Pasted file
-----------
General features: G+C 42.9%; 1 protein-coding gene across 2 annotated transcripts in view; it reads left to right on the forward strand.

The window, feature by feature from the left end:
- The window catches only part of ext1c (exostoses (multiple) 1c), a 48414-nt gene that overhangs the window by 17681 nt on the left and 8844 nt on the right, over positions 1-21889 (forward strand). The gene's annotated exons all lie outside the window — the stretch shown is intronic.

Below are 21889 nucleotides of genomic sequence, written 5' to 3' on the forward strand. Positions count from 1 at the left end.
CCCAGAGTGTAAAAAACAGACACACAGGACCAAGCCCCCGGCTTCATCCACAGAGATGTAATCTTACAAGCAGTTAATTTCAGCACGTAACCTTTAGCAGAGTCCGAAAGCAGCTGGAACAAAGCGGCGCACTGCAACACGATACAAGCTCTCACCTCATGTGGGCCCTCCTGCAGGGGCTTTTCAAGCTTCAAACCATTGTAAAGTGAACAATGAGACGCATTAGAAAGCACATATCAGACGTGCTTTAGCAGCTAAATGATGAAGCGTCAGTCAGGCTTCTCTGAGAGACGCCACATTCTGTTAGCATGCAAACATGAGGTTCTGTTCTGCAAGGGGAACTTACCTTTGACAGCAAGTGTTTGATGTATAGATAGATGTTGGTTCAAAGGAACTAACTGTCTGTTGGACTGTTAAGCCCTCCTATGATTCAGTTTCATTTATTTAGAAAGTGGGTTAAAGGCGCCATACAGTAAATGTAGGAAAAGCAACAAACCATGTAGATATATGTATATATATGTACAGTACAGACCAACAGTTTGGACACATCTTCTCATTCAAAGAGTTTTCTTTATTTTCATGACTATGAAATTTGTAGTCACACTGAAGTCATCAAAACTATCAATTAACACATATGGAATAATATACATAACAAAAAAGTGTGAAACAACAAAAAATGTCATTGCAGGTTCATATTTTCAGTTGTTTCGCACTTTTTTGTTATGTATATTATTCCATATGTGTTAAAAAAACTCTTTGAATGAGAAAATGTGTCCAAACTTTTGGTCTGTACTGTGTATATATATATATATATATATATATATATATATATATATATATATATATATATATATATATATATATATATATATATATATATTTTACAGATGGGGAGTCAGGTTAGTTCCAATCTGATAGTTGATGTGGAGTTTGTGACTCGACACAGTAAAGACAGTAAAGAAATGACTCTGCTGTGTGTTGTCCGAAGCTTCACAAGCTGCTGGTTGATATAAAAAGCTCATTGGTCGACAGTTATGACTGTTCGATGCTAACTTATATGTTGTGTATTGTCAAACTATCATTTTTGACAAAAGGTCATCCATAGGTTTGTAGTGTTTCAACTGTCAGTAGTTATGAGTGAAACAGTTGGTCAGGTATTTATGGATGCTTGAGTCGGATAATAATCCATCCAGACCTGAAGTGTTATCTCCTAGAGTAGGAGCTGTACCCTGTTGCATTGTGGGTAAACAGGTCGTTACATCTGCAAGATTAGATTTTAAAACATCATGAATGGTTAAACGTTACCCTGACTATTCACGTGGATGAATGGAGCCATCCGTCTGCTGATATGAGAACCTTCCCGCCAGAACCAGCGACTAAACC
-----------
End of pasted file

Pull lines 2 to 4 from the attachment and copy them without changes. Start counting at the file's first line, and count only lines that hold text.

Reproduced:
The window, feature by feature from the left end:
- The window catches only part of ext1c (exostoses (multiple) 1c), a 48414-nt gene that overhangs the window by 17681 nt on the left and 8844 nt on the right, over positions 1-21889 (forward strand). The gene's annotated exons all lie outside the window — the stretch shown is intronic.

Below are 21889 nucleotides of genomic sequence, written 5' to 3' on the forward strand. Positions count from 1 at the left end.